A bill under consideration in the House would, among other things, expand the child tax credit to the benefit of parents earning $40,000 a year or less.
In the 2022 General Social Survey, over two-thirds of people who fell into that category identified themselves as Republicans or independents. About a quarter of them lived in the census region including Texas, Arkansas, Louisiana and Oklahoma — all red states.
But Sen. Chuck Grassley (R-Iowa) isn’t sure about the legislation. After all, he said on Wednesday, “passing a tax bill that makes the president look good — mailing out checks before the election — means he could be reelected, and then we won’t extend the 2017 tax cuts.”
Never mind that the mailing-out-checks thing is explicitly prohibited in the bill’s language. As for that explicit admission from Grassley that a (short-term!) benefit to low-income parents isn’t worth it if it might mean another four years of President Biden? That’s 15 years of Republican strategy, said out loud.
In 2012, with President Barack Obama’s reelection looming, Time magazine published an excerpt of a book by its reporter Michael Grunwald (who is now at Politico). It documented how Republican leaders in Congress moved quickly in the wake of the 2008 election to develop a strategy that would bring the party back to power, even if it meant not passing legislation that improved the lives of Americans.
Grunwald described a Republican retreat in early 2009.
Over on the Senate side, a familiar name — Sen. Mitch McConnell (R-Ky.) — had a similar plan.
Obama’s vice president, of course, was Joe Biden. Grunwald spoke with him for the book, too.
“Vice President Biden told me that during the transition, he was warned not to expect any bipartisan cooperation on major votes,” Grunwald reported. “‘I spoke to seven different Republican Senators who said, “Joe, I’m not going to be able to help you on anything,”’ he recalled. His informants said McConnell had demanded unified resistance.”
Grunwald called this the “Party of No” approach. In 2016, after Donald Trump unexpectedly won the White House, Grunwald declared in a Politico piece that the Party of No had won. The obstructive strategy, he argued, “helped Republicans take back the House in 2010, the Senate in 2014, and the White House in 2016.”
Grunwald makes the convincing argument that McConnell’s aggressive decision to block Obama from filling a vacant Supreme Court seat might have pulled enough Republicans to the polls that year to make the difference.
But the Party of No approach also overlapped with the party base’s increasing hostility to the establishment itself. Even in the run-up to the 2010 midterms, Republican leaders (including Rep. Kevin McCarthy, the future House speaker) were trying to take the anti-establishment energy embodied in the tea party and co-opt it toward the party’s familiar economic messaging.
This failed. The GOP was changing from a party that stood on the House floor and voted “no” on Obama policy proposals to a party that stood at Trump campaign rallies and screamed “no” at perceived changes in American culture. Trump won in part because McConnell cleared the path and because the party had helped hobble Obama’s policies but mostly because the Republican base was looking for an outsider eager to destroy the system entirely.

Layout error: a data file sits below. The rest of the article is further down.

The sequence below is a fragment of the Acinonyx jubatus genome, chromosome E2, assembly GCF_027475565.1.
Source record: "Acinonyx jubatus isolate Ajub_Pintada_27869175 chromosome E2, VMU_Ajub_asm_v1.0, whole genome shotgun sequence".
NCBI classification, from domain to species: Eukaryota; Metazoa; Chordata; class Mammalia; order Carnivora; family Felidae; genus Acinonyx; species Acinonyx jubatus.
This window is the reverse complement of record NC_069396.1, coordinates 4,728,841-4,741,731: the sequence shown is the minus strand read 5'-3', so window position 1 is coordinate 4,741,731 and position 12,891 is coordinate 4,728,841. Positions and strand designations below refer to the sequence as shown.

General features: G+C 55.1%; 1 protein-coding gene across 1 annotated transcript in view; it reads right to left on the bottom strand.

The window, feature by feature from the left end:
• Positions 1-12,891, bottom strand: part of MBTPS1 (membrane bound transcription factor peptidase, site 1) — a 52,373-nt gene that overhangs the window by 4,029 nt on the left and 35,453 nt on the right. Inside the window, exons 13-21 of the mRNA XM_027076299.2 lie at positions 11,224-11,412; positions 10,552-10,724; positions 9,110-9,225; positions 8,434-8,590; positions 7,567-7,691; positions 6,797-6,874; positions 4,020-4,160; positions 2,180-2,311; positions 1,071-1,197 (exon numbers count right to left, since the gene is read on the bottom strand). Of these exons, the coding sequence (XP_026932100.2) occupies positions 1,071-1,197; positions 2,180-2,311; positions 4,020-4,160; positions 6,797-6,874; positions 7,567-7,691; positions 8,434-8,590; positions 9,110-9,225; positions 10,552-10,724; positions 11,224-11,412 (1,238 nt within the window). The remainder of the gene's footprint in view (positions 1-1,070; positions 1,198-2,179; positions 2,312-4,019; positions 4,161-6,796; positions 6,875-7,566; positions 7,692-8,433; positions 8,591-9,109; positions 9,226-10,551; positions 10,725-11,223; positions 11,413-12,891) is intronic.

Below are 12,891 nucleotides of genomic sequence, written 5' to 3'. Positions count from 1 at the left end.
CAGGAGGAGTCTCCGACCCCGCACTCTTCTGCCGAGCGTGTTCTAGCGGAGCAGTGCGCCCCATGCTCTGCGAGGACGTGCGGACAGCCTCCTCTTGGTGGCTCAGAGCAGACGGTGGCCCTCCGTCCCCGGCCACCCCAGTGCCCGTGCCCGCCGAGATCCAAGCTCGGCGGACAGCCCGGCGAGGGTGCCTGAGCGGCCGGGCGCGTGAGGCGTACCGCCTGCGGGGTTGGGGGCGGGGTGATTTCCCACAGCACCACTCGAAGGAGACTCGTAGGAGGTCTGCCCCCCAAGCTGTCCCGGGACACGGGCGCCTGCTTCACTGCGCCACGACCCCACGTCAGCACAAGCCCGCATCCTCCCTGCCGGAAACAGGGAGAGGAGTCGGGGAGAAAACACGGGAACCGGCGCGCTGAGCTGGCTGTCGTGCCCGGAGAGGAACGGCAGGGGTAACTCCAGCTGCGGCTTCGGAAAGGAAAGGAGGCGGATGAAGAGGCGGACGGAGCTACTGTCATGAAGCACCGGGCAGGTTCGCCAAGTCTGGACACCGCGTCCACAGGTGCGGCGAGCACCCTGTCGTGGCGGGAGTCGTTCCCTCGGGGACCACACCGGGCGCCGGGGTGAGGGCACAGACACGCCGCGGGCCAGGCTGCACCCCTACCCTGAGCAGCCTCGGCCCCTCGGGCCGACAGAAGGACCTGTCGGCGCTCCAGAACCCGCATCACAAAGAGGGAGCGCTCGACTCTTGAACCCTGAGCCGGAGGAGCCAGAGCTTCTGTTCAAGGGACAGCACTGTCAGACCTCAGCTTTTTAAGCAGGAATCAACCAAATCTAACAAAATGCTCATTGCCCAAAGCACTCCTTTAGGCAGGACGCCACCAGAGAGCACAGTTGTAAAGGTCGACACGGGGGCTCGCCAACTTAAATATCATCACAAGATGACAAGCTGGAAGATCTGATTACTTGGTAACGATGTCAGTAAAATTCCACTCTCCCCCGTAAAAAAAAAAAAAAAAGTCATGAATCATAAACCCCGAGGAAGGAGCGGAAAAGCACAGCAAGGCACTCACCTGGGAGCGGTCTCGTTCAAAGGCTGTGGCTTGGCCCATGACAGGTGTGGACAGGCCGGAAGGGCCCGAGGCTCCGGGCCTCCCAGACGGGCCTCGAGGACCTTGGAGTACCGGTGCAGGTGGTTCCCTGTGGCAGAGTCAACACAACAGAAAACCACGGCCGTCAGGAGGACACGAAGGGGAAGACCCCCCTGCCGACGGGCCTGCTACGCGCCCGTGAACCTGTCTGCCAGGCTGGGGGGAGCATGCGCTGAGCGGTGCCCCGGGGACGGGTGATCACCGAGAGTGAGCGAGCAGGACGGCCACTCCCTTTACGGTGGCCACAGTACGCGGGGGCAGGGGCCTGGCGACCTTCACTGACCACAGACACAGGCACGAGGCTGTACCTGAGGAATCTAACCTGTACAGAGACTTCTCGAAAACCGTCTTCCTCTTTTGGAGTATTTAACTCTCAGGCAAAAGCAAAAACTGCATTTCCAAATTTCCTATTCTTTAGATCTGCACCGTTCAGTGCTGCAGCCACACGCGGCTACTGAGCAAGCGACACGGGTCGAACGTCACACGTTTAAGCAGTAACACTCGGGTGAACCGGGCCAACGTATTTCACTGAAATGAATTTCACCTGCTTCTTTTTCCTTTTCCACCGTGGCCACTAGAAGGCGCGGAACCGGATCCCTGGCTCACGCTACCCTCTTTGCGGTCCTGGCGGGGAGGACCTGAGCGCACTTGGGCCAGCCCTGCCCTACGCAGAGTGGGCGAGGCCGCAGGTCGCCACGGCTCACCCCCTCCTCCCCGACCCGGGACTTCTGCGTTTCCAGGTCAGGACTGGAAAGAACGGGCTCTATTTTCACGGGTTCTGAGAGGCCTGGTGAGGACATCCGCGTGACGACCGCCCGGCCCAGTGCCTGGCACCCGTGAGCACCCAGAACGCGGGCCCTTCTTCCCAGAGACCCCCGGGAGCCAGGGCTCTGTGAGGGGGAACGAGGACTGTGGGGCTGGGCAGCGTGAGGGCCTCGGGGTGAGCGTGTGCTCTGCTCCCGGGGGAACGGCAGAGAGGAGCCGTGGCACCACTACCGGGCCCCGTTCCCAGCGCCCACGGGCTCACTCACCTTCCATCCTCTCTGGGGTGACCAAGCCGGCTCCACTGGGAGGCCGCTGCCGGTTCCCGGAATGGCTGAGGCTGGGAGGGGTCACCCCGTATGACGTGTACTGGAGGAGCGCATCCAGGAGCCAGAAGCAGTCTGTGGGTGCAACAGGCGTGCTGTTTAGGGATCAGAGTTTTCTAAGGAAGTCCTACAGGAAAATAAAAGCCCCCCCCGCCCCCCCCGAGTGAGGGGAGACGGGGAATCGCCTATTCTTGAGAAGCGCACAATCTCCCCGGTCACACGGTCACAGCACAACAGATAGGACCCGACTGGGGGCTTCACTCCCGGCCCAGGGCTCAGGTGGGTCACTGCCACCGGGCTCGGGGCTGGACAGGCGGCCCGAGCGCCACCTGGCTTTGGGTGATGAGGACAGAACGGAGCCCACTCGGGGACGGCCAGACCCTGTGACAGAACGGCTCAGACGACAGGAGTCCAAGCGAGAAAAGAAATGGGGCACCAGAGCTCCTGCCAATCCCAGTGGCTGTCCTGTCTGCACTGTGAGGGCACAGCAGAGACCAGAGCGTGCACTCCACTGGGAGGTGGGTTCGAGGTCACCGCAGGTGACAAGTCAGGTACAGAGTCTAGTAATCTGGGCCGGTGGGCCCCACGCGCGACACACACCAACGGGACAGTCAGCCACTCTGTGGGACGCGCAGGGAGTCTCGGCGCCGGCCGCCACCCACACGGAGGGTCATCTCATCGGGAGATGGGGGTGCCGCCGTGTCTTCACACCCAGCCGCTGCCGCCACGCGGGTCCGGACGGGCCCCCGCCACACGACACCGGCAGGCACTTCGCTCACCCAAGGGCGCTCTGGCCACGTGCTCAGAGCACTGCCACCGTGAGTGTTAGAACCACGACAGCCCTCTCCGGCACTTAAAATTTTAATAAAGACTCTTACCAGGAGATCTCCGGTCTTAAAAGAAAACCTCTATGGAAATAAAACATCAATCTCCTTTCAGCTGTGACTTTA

Last week, reports emerged indicating that McConnell was endorsing a Grassley-like approach to immigration legislation: do nothing rather than help Biden in November — or, more specifically, rather than hurt Trump. McConnell later suggested that this wasn’t his intent, though we might justifiably be cautious about accepting that walk-back given his history. As The Washington Post’s Aaron Blake noted, though, others have been willing to build that electoral wall explicitly.
“I will not help the Democrats try to improve [Biden’s] dismal approval ratings,” Rep. Troy E. Nehls (R-Tex.) said to CNN, referring to immigration legislation. “I’m not going to do it. Why would I?”
Well, theoretically because your party is making immigration a central issue during the election because of the immediate risks it purportedly poses to the country. But, as with Grassley, this is simply a recognition, however tacit, that a big chunk of the GOP base is either fine with being politically obstructive or willing to vote for Republicans anyway.
In October, CNN released polling that showed most Americans think both parties in Congress should work across the aisle to pass legislation. But there was an outlier: Among Republicans, views were much more split between seeking compromise or holding a hard line, even if it meant that nothing got done.
And that was about legislation. If the question were whether Republicans would rather pass legislation aiding American families — and theoretically Biden — or rejecting that legislation and maybe boosting Trump? It’s safe to assume the “work together” side probably wouldn’t gain much ground.
This is perhaps a natural evolution given our highly polarized, nationalized politics. It is the worldview articulated by Sessions: that having limited power doesn’t mean trying to make the majority’s bills less problematic but, instead, using that limited power to build more power in the future. It’s an approach that many Republicans have embraced — including members of the hard-right minority of the party that booted McCarthy from the speakership.
Grassley has been around a while, and his comments are easily dismissible as being focused solely on the issue of checks being sent (something Trump did amid the 2020 election campaign, of course). But it is nonetheless revealing. The private, devious Republican effort to block Obama-Biden before 2012 is now often an open, explicit effort to block Biden-Harris.